ROME (Reuters) - Italian Prime Minister Matteo Renzi may find it harder to enlist help from EU partners in tackling an influx of migrants after failing at talks to resolve divisions among Italy’s regions over how to share the burden of the newcomers.
Undercutting Renzi’s position before he flew to Brussels for a European Union summit on Thursday, leaders of Italy’s regional and city governments emerged from the talks sticking to party lines and showing no inclination to unite over a crisis that has eroded the popularity of the national government.
The Brussels summit will look for ways to spread the load of receiving hundreds of thousands fleeing poverty and war in Africa and the Middle East. Italy has so far borne the brunt of those trying to cross the Mediterranean in rickety boats, and has been trying to convince the EU to help it cope.
But Italy’s relatively impoverished south, where most migrants are brought ashore, has also called on its wealthy north to take in more of them.
Official estimates put the total number of boat migrants reaching Italy at 60,000 so far this year. Almost 2,000 have died trying to make the crossing, the U.N. refugee agency says.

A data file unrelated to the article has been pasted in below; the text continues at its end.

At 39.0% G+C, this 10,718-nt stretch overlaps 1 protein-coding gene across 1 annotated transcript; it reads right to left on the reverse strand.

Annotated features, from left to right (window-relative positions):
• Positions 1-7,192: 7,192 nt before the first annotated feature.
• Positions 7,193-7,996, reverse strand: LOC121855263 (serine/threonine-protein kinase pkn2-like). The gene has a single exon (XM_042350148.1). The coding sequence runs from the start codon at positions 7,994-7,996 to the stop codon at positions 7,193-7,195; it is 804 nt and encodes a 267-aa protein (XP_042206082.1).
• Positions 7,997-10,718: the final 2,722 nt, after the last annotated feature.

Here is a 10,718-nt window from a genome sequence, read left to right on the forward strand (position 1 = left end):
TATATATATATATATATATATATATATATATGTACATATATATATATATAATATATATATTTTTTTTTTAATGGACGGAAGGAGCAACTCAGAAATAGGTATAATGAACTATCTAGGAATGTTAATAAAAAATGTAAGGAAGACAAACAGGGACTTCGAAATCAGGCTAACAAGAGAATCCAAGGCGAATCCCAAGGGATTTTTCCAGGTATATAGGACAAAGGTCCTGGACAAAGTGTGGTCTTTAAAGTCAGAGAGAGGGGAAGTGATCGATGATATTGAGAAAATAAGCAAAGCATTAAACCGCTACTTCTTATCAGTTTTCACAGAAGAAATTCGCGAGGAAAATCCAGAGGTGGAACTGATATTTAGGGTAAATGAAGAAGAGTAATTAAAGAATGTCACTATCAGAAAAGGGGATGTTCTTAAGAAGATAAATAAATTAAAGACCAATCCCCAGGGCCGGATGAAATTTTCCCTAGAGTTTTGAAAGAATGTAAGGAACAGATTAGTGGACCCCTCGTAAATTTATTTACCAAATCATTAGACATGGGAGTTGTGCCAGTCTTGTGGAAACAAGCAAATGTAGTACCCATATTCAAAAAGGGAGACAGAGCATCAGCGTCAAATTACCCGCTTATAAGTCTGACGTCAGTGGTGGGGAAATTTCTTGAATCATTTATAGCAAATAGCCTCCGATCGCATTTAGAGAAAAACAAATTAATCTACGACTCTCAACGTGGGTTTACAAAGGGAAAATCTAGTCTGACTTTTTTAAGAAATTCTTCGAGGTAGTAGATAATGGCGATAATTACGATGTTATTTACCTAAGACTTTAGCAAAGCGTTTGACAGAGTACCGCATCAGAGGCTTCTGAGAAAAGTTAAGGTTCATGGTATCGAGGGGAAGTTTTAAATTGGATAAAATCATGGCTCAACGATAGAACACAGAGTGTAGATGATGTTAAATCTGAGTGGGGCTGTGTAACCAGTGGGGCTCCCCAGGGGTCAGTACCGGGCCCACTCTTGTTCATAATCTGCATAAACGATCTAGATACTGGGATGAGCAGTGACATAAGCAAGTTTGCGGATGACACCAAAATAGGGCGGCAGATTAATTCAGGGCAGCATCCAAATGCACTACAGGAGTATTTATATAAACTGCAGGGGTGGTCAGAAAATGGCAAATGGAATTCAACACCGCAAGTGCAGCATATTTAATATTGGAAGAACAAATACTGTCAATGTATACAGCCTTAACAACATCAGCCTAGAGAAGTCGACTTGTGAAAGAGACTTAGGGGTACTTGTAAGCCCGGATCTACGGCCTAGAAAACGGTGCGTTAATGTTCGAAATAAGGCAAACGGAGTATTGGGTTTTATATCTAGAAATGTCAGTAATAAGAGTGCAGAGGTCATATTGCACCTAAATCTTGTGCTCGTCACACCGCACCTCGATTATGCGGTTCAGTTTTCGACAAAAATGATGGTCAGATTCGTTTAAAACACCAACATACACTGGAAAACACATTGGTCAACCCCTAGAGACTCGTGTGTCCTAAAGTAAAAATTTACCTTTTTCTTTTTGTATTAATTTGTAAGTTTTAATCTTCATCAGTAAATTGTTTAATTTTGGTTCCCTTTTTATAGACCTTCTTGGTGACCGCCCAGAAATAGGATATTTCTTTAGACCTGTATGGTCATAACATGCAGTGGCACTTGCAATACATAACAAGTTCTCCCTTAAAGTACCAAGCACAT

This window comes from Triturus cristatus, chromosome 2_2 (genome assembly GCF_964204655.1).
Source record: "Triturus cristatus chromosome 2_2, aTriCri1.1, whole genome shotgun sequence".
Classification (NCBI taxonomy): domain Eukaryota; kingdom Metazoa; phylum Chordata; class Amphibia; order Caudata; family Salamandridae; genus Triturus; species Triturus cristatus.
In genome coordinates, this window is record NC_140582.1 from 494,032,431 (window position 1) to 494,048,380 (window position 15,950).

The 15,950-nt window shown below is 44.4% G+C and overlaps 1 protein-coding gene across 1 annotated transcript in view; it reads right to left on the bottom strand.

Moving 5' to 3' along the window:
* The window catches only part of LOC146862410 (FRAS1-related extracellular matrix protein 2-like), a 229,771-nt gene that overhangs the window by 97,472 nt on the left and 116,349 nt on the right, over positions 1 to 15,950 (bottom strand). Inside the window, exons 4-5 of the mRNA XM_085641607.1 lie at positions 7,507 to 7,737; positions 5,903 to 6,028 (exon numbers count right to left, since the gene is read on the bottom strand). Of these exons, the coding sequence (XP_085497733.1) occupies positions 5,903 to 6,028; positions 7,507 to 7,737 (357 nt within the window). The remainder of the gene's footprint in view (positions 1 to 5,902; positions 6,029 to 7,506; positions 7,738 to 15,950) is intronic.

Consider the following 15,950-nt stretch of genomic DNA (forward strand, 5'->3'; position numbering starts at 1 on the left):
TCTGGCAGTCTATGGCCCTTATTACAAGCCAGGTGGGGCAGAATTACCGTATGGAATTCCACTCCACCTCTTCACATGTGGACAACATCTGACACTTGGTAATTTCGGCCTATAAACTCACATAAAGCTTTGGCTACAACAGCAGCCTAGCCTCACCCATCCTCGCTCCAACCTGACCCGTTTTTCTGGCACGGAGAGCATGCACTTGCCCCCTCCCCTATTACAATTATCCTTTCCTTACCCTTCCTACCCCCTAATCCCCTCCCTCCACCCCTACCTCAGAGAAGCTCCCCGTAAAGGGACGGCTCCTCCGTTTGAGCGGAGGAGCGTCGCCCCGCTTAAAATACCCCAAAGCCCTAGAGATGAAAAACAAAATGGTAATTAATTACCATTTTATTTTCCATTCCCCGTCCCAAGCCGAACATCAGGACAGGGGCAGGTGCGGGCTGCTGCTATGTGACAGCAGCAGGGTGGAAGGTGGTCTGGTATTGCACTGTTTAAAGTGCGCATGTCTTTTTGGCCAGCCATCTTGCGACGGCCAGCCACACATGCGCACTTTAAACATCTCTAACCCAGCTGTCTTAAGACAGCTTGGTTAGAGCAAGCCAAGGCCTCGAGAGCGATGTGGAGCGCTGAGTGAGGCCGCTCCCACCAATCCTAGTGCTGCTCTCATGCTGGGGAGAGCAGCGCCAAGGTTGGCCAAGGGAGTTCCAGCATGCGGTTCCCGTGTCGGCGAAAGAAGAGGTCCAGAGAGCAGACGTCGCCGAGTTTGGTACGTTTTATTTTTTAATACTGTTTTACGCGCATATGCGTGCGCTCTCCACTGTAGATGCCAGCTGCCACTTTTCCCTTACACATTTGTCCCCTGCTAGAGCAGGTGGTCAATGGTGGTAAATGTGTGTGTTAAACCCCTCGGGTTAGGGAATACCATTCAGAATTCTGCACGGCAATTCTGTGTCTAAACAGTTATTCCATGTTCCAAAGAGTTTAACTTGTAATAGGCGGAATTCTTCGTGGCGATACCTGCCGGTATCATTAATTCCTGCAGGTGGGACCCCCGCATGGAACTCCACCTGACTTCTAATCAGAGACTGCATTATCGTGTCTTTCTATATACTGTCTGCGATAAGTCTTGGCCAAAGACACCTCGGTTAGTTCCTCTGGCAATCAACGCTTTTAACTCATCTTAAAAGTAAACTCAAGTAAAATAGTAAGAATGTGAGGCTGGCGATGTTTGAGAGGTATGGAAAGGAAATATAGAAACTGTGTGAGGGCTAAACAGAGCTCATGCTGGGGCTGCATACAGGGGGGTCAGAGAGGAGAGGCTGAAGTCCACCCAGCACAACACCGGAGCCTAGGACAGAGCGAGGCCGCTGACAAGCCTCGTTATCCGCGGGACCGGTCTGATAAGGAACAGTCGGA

The anti-immigrant Northern League party, which runs several regions in Italy’s north, threatened to reject further arrivals of migrants who are distributed to reception centers around the country after they arrive on the southern coast.
“It was a totally useless meeting, the chaos will continue,” said Roberto Maroni, president of the northern Lombardy region around Milan. “Dear Mr Renzi, you have to change method, we are not willing to welcome new migrants because we are full up.”
The League’s popular support has surged over the past year as its leader Matteo Salvini has shifted its focus away from seeking greater autonomy for the north toward tapping into public hostility toward impoverished migrants.
The League is increasingly backed on the issue by the center-right Forza Italia party of former prime minister Silvio Berlusconi.
Regional government chiefs and mayors from Renzi’s center-left Democratic Party accused the opposition of “demagoguery” and of irresponsibly exploiting the crisis.
“The north can’t say ‘we don’t want them because they hurt the tourist industry’,” said Rosario Crocetta, president of the island of Sicily where many rescued migrants are brought ashore.
“We have serious economic problems in Sicily, but we need to help these people,” he said.
Italy must present a united front in order to press its case for a fairer distribution of migrants around the 28-nation EU, said Debora Serracchiani, deputy PD leader and also president of the northeastern region of Friuli-Venezia Giulia.
But her unity appeal got short shrift from Luca Zaia, the Northern League president of the northern Veneto region, who won a crushing victory over his PD rival in elections last month.
“It is right to rebel, I don’t even answer the phone when the government calls,” he said.
Reporting by Philip Pullella; Writing by Gavin Jones; Editing by Mark Heinrich